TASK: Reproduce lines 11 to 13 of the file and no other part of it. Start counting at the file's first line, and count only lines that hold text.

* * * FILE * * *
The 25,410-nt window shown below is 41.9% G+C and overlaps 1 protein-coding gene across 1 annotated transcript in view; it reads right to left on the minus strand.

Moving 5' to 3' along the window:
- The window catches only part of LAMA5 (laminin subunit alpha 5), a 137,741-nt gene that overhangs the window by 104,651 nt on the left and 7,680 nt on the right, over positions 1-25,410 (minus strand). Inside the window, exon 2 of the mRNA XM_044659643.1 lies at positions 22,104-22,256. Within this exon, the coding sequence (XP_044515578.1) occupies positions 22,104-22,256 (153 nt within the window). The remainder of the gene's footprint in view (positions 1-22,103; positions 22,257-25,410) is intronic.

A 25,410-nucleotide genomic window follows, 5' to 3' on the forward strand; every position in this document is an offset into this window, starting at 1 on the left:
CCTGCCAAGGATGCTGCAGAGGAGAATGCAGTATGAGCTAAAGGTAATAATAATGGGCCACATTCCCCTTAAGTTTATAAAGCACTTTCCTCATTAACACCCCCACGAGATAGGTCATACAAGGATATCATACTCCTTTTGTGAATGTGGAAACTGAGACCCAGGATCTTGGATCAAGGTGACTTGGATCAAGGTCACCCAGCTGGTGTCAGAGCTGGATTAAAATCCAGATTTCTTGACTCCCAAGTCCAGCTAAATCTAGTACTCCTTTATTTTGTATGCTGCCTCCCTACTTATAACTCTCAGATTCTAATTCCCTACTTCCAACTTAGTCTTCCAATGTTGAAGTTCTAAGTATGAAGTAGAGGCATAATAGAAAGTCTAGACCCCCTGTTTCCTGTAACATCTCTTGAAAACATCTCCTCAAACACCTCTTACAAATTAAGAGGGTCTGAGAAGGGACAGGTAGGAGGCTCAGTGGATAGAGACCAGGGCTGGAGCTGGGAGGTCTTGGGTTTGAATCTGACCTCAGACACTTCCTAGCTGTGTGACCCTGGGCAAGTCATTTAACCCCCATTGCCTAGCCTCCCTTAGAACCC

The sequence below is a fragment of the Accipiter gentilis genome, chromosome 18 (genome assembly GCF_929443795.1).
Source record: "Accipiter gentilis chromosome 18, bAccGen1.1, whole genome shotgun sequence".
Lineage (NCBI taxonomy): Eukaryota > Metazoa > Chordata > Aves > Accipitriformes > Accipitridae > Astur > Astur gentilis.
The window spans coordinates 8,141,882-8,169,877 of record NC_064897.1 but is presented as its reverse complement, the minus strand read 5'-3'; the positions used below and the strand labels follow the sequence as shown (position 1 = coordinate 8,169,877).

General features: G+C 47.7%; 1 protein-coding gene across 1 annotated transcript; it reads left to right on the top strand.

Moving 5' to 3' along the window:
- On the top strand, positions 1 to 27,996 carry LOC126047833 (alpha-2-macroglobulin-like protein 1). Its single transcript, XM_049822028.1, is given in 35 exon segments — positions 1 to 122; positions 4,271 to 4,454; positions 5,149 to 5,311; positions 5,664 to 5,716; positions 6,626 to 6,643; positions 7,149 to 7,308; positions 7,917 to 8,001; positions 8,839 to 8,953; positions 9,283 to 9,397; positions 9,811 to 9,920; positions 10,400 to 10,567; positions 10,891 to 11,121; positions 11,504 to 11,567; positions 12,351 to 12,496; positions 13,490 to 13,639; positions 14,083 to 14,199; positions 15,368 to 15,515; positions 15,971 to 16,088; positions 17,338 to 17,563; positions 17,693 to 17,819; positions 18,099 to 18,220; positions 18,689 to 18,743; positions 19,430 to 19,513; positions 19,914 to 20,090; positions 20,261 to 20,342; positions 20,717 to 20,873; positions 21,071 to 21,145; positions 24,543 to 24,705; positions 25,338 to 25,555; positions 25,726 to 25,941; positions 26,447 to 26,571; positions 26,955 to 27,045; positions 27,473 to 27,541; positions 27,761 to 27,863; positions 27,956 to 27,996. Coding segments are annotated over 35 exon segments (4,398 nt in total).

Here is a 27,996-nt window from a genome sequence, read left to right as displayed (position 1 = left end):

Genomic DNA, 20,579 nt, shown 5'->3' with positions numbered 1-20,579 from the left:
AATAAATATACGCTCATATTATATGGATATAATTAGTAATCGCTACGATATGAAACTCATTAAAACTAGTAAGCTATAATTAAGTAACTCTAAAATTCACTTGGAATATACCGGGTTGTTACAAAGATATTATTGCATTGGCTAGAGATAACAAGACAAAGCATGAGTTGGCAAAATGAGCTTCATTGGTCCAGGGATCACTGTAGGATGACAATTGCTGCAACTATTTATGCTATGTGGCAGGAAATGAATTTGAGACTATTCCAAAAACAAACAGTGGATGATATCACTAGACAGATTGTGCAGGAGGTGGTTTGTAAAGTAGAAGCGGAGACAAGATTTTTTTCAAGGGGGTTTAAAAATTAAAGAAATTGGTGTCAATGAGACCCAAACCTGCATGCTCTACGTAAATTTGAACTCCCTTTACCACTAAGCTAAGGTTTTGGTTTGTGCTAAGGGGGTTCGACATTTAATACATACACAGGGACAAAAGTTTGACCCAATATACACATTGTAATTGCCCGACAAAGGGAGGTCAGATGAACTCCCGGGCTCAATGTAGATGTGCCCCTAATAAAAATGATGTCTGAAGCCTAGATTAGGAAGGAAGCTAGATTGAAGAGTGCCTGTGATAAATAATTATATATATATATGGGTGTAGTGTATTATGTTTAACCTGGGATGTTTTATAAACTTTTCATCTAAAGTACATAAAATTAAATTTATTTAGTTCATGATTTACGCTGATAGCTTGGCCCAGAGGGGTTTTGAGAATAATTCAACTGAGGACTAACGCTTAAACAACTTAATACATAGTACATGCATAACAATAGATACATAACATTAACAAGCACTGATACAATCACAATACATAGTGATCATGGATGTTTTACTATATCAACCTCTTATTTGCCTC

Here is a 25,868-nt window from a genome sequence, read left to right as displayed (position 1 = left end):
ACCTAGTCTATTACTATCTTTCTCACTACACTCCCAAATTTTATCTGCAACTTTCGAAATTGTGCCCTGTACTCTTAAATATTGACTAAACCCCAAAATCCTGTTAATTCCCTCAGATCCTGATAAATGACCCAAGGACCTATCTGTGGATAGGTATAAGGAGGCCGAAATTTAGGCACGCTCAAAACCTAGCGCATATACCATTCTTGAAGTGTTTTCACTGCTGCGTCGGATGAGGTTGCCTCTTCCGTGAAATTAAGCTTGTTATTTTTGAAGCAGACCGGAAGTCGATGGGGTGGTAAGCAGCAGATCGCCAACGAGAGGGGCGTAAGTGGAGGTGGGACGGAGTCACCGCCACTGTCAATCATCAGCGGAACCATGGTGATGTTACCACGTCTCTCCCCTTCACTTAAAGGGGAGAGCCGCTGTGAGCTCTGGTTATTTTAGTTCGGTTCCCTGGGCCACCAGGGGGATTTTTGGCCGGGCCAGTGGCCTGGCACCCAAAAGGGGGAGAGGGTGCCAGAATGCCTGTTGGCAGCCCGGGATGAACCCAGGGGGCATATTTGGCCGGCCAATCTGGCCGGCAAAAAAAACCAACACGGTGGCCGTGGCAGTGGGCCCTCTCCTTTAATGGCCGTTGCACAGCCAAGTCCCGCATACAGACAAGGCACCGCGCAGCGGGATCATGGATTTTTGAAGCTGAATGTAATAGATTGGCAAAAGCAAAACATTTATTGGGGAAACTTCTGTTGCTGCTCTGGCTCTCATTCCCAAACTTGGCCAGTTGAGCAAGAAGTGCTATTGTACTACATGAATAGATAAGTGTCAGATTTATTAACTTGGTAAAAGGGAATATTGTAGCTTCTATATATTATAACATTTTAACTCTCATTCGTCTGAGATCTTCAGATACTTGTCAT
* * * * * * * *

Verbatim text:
Moving 5' to 3' along the window:
- On the top strand, positions 1 to 27,996 carry LOC126047833 (alpha-2-macroglobulin-like protein 1). Its single transcript, XM_049822028.1, is given in 35 exon segments — positions 1 to 122; positions 4,271 to 4,454; positions 5,149 to 5,311; positions 5,664 to 5,716; positions 6,626 to 6,643; positions 7,149 to 7,308; positions 7,917 to 8,001; positions 8,839 to 8,953; positions 9,283 to 9,397; positions 9,811 to 9,920; positions 10,400 to 10,567; positions 10,891 to 11,121; positions 11,504 to 11,567; positions 12,351 to 12,496; positions 13,490 to 13,639; positions 14,083 to 14,199; positions 15,368 to 15,515; positions 15,971 to 16,088; positions 17,338 to 17,563; positions 17,693 to 17,819; positions 18,099 to 18,220; positions 18,689 to 18,743; positions 19,430 to 19,513; positions 19,914 to 20,090; positions 20,261 to 20,342; positions 20,717 to 20,873; positions 21,071 to 21,145; positions 24,543 to 24,705; positions 25,338 to 25,555; positions 25,726 to 25,941; positions 26,447 to 26,571; positions 26,955 to 27,045; positions 27,473 to 27,541; positions 27,761 to 27,863; positions 27,956 to 27,996. Coding segments are annotated over 35 exon segments (4,398 nt in total).

Here is a 27,996-nt window from a genome sequence, read left to right as displayed (position 1 = left end):